« God created day will be the appearance of a man in his own image,” after a plurality of lights, when the moon Divine consultation, which deterwas created, and they were ap- mined that he should have domipointed “for signs and for seasons, nion over the whole creation. and for days and years;" themoon

X. being then ordained to move round









got it, or took for granted, without

reference to the rubric, that, being CHARLES'S MARTYRDOM. a fast service, it was not to be used To the Editor of the Christian Observer. quaintance pleads that he did not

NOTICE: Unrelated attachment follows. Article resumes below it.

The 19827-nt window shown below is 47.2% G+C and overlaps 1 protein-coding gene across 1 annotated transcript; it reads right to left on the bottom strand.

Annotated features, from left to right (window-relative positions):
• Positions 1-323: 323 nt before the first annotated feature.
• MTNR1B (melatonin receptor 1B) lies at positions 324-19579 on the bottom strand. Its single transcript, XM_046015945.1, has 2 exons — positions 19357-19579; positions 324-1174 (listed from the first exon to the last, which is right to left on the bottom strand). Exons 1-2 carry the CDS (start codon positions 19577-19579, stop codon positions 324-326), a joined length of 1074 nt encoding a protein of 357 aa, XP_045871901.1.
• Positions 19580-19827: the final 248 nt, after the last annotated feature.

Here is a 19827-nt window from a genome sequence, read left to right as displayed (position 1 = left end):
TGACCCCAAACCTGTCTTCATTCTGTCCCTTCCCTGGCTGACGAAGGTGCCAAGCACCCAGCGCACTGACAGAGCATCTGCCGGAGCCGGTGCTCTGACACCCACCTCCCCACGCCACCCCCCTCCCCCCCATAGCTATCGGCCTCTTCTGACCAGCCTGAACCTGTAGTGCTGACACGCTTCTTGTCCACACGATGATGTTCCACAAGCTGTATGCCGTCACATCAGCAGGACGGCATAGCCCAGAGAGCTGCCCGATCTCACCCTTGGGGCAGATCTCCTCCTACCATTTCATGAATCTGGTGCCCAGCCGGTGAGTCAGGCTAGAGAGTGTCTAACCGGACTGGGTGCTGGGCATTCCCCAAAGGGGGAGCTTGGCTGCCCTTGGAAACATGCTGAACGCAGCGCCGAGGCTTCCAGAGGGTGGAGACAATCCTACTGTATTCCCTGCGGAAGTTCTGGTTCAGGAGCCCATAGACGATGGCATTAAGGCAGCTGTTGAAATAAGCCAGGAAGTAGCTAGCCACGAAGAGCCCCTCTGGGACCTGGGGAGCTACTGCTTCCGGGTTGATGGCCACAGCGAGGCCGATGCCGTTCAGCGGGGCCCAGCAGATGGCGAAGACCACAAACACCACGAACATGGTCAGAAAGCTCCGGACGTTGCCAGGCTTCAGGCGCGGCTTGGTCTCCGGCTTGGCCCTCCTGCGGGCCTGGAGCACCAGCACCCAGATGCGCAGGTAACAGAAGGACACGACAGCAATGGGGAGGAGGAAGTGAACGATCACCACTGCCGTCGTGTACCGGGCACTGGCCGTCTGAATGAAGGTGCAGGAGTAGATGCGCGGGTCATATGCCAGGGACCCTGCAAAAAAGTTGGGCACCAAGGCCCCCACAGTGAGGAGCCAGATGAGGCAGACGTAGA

on Sundays: and one of my acIn these days of restless innova- know that the order of council, tion, a man who is attached to the which lapses with the reignin which cause of religious and political it is given, had been renewed by order scarcely dares open his lips his present Majesty. The feeling to propose the most innocent and both of the clergy and Jaity is so necessary amendments, lest he strong on this subject, that the should give countenance to the order ought not in future to be agents of misrule and destruction. revived, and I trust will not. In I must, however, in the face of this acts of national humiliation, it is observation, express the pain I have of the first importance that the felt this month in performing the public feeling shall go along with septennial task (for I speak of the them, otherwise they are but a soSunday recurrence of the service) lemn mockery. of reading the form of humiliation on the Martyrdom of Charles the First. Without entering into any political discussion as to the service itself, it appears quite clear that it has long since become obsolete, To the Editor of the Christian Observer. and that it can scarcely be read with proper feelings by the minister, In reply to an inquiry which I have or listened to with patience by the heard made among some of my clehearer. Unhappily, the service rical brethren, whether, in the event being specially directed to be read of the public authorities not instion Sunday, contrary to the usual tuting a day of fasting and humilihabit for fast days, the clergy had ation, as many among us have dethis year no option but to use it. sired, it would be proper for those The language of the service was, to of the clergy and laity who are say the least, strong, even when it anxious for the measure to fix pubwas first penned; but nearly two licly upon a day for that purpose centuries after the event it becomes among themselves, I request perexaggerated, unnatural, and, to mission to refer my Reverend nine-tenths of the people, unintel- Brethren to the seventy-second ligible. My farmers and labourers, Canon, which is quite explicit I am sure, could make little of it, upon the question. The clergy except that it was a service ap- differ widely in opinion respecting pointed by Lord Grey and Lord the proposed measure of a national Brougham, about the rick burnings fast at the present moment; but and machine breakings. I do not they must all, I should think, see specify particular passages, but re- the wisdom of the Church in the fer to the whole tenor of the office. regulation to which I allude, and Ought not the Privy Council to re- upon their oath of canonical subscind the obligation to read this mission they are bound to obey it. service, which does not rest upon The canon enjoins, that “no miAct of Parliament, or form any part nister or ministers shall, without of the Prayer-book, but is merely the licence and direction of the enjoined from reign to reign by an bishop of the diocese first obtainAct of Council. Many of the clergy ed and had, under his hand and omitted it this year of their own seal, appoint or keep any solemn discretion, but they have no such fasts, either publicly or in any pridiscretion given them: others for- vate houses, other than such as by